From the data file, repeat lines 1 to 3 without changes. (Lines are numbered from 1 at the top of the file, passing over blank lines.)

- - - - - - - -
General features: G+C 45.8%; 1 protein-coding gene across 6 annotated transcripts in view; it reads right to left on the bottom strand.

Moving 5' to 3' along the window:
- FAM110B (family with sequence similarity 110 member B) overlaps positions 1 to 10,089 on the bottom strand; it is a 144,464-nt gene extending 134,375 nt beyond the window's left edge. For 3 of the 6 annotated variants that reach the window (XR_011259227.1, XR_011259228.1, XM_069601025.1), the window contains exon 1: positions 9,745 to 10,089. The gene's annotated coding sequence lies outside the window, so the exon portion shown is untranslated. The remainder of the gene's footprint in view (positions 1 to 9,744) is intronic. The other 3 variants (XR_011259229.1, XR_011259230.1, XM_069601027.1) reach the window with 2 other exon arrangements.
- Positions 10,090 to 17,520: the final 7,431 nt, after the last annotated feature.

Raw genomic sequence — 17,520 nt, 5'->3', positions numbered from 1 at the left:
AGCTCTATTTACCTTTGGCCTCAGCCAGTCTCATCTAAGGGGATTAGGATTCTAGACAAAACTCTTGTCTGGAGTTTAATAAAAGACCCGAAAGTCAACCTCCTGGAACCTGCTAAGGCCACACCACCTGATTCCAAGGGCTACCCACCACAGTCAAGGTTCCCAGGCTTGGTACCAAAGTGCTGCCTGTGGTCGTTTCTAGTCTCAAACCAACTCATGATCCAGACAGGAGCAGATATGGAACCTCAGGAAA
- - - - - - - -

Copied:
General features: G+C 45.8%; 1 protein-coding gene across 6 annotated transcripts in view; it reads right to left on the bottom strand.

Moving 5' to 3' along the window:
- FAM110B (family with sequence similarity 110 member B) overlaps positions 1 to 10,089 on the bottom strand; it is a 144,464-nt gene extending 134,375 nt beyond the window's left edge. For 3 of the 6 annotated variants that reach the window (XR_011259227.1, XR_011259228.1, XM_069601025.1), the window contains exon 1: positions 9,745 to 10,089. The gene's annotated coding sequence lies outside the window, so the exon portion shown is untranslated. The remainder of the gene's footprint in view (positions 1 to 9,744) is intronic. The other 3 variants (XR_011259229.1, XR_011259230.1, XM_069601027.1) reach the window with 2 other exon arrangements.